One of the foundations of this integration of education in programming in schools may be the development of the Sustainable Development Goals (SDGs); the search for practical and innovative solutions to certain situations and problems could justify such a relationship. The SDGs are part of a 15-year action plan adopted by all United Nations member states in 2015 as part of the 2030 Agenda for Sustainable Development, which seeks to increase prosperity, promote peace, and eradicate global poverty before 2030. Through 17 SDG and 169 targets, it is an attempt to make human rights a reality for all [30
]. The research presented below is particularly related to three goals: Goal 4—Quality Education, Goal 5—Gender Equality, and Goal 12—Sustainable Consumption and Production.
The first of those goals, Quality Education, seeks the achievement of inclusive, equitable, and quality education that promotes learning opportunities throughout life for all. Its targets include the development of the necessary skills (technical and professional competencies) in the population to access the labor market and stimulate entrepreneurship. To achieve this goal, the use of technology in educational processes is a key issue in all stages of the educational system [31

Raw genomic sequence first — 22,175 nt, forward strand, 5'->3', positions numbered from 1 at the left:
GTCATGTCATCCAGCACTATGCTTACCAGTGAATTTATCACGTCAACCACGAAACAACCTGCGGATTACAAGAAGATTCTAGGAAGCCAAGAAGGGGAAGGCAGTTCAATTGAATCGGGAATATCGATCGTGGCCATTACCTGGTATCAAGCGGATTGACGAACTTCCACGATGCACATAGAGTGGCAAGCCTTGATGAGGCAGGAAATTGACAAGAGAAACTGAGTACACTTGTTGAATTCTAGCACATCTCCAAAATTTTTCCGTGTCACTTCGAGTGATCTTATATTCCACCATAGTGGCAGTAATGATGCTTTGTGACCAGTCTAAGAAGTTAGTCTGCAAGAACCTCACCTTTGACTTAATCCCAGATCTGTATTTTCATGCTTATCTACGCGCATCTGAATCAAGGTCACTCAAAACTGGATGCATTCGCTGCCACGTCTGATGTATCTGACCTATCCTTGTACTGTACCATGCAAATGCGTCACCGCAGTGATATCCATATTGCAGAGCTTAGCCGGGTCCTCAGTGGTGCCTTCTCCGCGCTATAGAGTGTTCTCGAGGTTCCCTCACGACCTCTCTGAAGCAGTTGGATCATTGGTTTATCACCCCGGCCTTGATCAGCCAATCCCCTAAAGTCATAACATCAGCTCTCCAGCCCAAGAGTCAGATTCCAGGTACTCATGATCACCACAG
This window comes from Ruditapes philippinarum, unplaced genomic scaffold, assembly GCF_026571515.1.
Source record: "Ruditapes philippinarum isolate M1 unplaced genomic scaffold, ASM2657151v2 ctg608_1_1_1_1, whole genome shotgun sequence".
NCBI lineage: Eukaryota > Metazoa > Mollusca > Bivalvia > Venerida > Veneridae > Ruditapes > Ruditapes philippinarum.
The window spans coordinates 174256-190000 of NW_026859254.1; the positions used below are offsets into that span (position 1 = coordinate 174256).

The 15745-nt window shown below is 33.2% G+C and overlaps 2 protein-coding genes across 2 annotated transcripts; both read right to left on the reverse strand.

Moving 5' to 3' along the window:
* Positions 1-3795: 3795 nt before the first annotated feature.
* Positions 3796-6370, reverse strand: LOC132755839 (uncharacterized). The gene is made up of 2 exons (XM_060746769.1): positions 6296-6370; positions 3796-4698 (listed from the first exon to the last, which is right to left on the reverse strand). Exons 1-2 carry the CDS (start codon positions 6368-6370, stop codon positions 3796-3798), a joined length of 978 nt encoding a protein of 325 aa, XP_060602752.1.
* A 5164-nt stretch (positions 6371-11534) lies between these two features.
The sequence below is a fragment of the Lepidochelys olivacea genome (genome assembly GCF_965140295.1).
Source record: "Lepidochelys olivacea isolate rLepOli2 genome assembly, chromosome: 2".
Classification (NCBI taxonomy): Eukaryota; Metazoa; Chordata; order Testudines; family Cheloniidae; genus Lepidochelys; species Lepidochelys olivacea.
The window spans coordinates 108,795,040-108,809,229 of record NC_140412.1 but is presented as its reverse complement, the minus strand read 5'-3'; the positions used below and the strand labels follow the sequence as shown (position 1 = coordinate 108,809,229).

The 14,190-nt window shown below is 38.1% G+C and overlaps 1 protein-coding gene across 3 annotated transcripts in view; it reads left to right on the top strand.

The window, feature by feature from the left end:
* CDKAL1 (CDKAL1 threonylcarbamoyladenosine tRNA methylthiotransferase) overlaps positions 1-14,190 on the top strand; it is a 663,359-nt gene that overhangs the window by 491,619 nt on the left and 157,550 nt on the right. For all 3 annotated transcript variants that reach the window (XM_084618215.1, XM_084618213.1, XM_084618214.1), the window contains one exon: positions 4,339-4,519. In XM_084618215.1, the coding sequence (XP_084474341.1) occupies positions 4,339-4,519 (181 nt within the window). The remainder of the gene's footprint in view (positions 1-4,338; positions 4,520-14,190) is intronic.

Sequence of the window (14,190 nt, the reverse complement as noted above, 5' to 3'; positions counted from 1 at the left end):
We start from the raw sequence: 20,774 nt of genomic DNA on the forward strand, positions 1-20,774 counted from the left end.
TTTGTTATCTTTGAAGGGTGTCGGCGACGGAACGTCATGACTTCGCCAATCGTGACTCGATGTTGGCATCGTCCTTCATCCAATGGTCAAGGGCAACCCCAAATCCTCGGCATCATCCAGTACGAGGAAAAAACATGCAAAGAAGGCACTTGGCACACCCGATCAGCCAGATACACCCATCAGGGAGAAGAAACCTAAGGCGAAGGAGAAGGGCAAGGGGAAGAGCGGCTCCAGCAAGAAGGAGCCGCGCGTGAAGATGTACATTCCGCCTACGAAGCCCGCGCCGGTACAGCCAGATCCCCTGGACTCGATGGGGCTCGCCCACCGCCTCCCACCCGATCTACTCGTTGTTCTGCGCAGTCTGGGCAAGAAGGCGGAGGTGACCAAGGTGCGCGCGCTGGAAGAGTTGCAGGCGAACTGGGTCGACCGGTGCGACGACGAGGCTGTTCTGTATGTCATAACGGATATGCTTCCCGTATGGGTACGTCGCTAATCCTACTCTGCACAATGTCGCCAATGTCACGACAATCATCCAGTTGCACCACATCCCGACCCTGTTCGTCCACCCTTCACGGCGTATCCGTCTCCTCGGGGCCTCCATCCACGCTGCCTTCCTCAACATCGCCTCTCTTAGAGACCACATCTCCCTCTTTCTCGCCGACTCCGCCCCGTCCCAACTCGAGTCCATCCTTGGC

]. There is a need to adjust educational practices to the innovations and transformations that have resulted from the integration of emerging technologies in schools. This generates progress and change and makes it essential to be able to adapt the teaching and learning processes. Innovation generates quality in education, and technology is an ideal instrument for establishing a connection between them.
The second SDG, Gender Equality, is a fundamental right to put an end to any type of discrimination between men and women. One of the targets proposed for this goal is to ensure the effective participation of women in all contexts, facilitating their leadership, decision-making, and empowerment at all levels. Despite this, there are still some problems regarding full parity [33